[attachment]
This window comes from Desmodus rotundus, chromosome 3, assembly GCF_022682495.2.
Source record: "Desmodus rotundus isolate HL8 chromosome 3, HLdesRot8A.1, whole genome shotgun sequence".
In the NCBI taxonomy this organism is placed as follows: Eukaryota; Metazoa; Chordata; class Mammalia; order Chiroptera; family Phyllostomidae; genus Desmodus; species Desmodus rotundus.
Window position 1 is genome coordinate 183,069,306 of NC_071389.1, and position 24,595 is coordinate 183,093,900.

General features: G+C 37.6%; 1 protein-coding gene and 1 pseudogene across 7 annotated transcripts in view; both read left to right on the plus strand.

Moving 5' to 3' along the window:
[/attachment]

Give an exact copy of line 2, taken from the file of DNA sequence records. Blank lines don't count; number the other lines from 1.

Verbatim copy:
Source record: "Desmodus rotundus isolate HL8 chromosome 3, HLdesRot8A.1, whole genome shotgun sequence".